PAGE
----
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Priority One: Cam Newton
Photos from the Seahawks' 16-15 win over the San Diego Chargers.
Seahawks fans came out in droves on Saturday in San Diego.
It was family day here at the VMAC as the Seahawks had their last practice of the week before heading to San Diego tomorrow for a preaseon matchup against the Chargers on Saturday.
In their first four games, the Seahawks’ defense has stared down Aaron Rodgers and Tony Romo, and also come a handful of third-and-long blinks from doing the same to Sam Bradford.
But Sunday, this aggressive, attacking unit that ranks second in the NFL in both average points and yards allowed will see a quarterback unlike any it has faced in 2¼ seasons under coach Pete Carroll: Cam Newton.
“Where we’ve been rocking along and everything has kind of been the way we have set it up to be, this is different; this changes,” Carroll said. “The preparation that it takes to prepare for this style of quarterback is really different than other guys. He’s just an amazing football player.”
Seeing Newton do his thing on ESPN highlights is one thing. Seeing him do it on the game video the players are studying this week is another thing. But seeing Newton’s skills that are as diverse as they are ample up close is something only a few players on the Seahawks’ roster have experienced.
K.J. Wright, the Seahawks’ leading tackler, is one of them. The second-year strongside linebacker played against Newton two years ago, when Wright was at Mississippi State and Newton was quarterbacking Auburn to a national championship.
“He’s a real physical guy with a lot of speed,” Wright said. “You don’t see guys like him too much in the NFL, so we know we’ve got our hands full. But we’ll do a good job.”
Winston Guy, a rookie safety from Kentucky, also played against Newton in college.
“He’s a very good player and he’s very versatile,” Guy said. “And his size don’t lie. He’s all of that 6-5 and almost 250.
“But Gus (Bradley, defensive coordinator) has a great game plan for him. So if we do what we have to do, I feel like we can get a win this week.”
Where to start in dissecting just what the Seahawks will be up against at Bank of America Stadium in Charlotte on Sunday? The obvious: Newton is 6 feet 5, 245 pounds and can run 40 yards in 4.56 seconds. And, he has a much better arm – especially on deep throws – than any of the nattering nabobs of negativity gave him credit for in the evaluation process leading up to the 2011 NFL Draft, when the Panthers made Newton the first overall selection.
“He is a marvelous thrower. He has tremendous downfield accuracy,” Carroll said. “He was way, way, way ahead of anybody else in the draft when he was coming out in his ability to function on throws that were way down the field.
“You can see it. He has just extraordinary accuracy on long balls and deeper developing-type of routes. So that is an issue.”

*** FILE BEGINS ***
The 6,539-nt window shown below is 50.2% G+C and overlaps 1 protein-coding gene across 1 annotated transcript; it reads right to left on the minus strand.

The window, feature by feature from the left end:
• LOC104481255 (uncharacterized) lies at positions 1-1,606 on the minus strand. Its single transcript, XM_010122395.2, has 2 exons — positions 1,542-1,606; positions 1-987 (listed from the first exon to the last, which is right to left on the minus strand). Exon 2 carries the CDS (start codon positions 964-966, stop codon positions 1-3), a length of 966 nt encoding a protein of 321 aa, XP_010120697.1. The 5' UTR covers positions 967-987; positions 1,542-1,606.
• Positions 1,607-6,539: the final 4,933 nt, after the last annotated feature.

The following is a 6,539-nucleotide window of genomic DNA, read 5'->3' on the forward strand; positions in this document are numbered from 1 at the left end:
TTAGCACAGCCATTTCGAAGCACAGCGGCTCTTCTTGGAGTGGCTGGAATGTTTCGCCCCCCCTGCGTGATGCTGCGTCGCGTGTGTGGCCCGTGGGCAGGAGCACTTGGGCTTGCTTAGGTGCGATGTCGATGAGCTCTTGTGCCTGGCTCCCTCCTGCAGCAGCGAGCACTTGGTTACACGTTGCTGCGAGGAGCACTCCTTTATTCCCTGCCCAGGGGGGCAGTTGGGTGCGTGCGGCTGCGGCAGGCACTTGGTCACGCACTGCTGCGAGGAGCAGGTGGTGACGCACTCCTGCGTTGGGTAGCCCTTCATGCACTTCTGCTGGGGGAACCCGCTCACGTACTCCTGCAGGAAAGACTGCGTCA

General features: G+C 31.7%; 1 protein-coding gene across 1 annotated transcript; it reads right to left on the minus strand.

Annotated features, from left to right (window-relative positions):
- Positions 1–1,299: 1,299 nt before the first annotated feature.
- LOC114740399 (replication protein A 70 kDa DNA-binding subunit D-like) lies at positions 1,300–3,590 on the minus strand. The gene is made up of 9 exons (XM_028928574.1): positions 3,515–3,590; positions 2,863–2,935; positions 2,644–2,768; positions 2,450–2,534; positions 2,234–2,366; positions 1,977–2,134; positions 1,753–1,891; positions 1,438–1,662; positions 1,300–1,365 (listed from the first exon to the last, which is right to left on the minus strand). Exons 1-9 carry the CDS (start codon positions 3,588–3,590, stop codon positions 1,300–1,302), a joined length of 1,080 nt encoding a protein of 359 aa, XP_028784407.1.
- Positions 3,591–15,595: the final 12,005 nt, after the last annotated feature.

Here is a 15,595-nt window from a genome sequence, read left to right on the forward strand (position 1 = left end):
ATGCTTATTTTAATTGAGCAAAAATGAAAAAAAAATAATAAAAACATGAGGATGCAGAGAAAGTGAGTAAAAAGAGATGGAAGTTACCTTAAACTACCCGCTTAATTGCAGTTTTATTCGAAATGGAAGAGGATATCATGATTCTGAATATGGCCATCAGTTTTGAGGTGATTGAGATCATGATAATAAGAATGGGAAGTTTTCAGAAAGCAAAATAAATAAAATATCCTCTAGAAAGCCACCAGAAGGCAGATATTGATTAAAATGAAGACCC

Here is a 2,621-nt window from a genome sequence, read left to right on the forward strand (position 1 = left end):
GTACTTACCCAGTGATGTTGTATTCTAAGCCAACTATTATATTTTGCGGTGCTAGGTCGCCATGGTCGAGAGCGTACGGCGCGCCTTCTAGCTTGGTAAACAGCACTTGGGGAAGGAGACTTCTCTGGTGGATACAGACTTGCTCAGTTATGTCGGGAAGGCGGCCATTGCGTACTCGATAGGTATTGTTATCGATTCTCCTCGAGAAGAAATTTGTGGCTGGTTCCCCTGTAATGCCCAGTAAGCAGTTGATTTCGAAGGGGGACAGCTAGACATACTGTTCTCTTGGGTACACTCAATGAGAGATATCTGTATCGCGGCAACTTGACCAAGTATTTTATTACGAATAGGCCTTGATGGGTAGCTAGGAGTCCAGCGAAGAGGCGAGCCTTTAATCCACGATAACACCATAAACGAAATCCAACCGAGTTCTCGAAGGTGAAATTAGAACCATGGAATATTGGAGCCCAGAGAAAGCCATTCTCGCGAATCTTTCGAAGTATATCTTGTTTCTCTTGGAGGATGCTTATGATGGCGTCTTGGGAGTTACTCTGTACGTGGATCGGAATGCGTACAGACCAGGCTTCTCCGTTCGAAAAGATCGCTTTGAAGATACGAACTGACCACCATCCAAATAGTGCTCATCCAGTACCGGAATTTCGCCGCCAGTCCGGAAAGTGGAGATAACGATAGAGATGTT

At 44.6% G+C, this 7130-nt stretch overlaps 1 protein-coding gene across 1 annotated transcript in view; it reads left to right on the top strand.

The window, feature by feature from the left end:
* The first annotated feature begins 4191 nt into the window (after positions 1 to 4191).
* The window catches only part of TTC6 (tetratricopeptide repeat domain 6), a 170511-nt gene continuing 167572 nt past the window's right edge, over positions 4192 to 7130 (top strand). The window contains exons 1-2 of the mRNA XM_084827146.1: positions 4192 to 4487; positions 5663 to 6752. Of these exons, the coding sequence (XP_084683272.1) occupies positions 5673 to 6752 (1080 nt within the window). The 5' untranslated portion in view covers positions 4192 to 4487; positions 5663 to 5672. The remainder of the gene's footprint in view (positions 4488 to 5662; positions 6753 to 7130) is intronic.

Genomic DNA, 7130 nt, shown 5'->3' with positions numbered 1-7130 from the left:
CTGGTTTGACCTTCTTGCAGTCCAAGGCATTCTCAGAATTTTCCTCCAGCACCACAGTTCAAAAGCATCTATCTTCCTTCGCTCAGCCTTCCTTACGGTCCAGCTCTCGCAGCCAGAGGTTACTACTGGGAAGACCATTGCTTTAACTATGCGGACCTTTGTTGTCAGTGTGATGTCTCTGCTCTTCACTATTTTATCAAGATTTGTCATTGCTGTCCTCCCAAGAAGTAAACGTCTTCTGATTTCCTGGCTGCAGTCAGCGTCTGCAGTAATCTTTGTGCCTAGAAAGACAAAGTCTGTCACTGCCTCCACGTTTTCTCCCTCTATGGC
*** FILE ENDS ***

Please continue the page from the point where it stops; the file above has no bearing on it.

But let’s start with Newton the runner, since the Panthers have installed the zone-read or read-option in their offense under coordinator Rob Chudzinski to take advantage of Newton’s size and speed. Last season, when Newton was named NFL Offensive Rookie of the Year, he ran for 706 yards and 14 touchdowns, the league record for a quarterback. This season, he has 167 rushing yards to share the team lead and already has run for three scores.
“He’s a big stud who likes running the football, and they’ve put that into their offense,” Carroll said. “So he does carry the ball quite a bit and he runs very aggressively for a quarterback. The option stuff that they run creates a whole other level of problems.”
As does the QB who is running it. “With Newton, you have to make sure you do a good job with open-field tackles, because he does a good job of shaking people,” Wright said. “And he’ll run you over, too.”
The QB slide? Not this guy. “He’s so different from any other quarterback,” Guy said. “Most quarterbacks when they run, they try to slide to avoid getting hit. But he likes to get hit. That’s his thing. I’ve never seen him slide. He didn’t even do that in college. So he uses his size and his speed as an advantage.”
Now, let’s look at Newton the passer. Last season, he threw for 4,051 yards, shattering the NFL rookie record that was set in 1998 by Peyton Manning; and his completions (310) and TD passes (21) were the third-highest totals by a rookie in league history. This season, he is completing 63.6 percent of his passes (68 of 107) for 1,013 yards, with four TD passes and five interceptions.
Said Guy, “His arm is stronger than anybody you can really think of. I remember when we played against him the year (Auburn) won the national championship. He made an unbelievable throw – like 50 yards, 60 yards off his back foot. I don’t know how the receiver caught it, but he did.
“So Cam can turn a nothing play into something. It can be an explosive play that changes the game in one pass. And he’s more accurate on the run. Most quarterbacks are more accurate throwing out of the pocket, but if he gets out of the pocket he looks for open receivers first and uses his legs second.”
Figuring out which Newton will do on any given snap is part of the puzzle that is devising a game plan to deal with him, because he is continuing to do in the NFL all those things he did at Auburn – and Blinn Junior College in Texas before that.
This season, Newton has a 40-yard run and a 66-yard completion. Last season, he threw TD passes of 91 and 77 yards and also ran 49 yards for a score.
“I believe you’ve just got to start with the running first, especially with the option that they run,” Wright said. “Then, you’ve got to be on the play-action (fakes) when he throws it deep.”
And do it all in half-a-blink.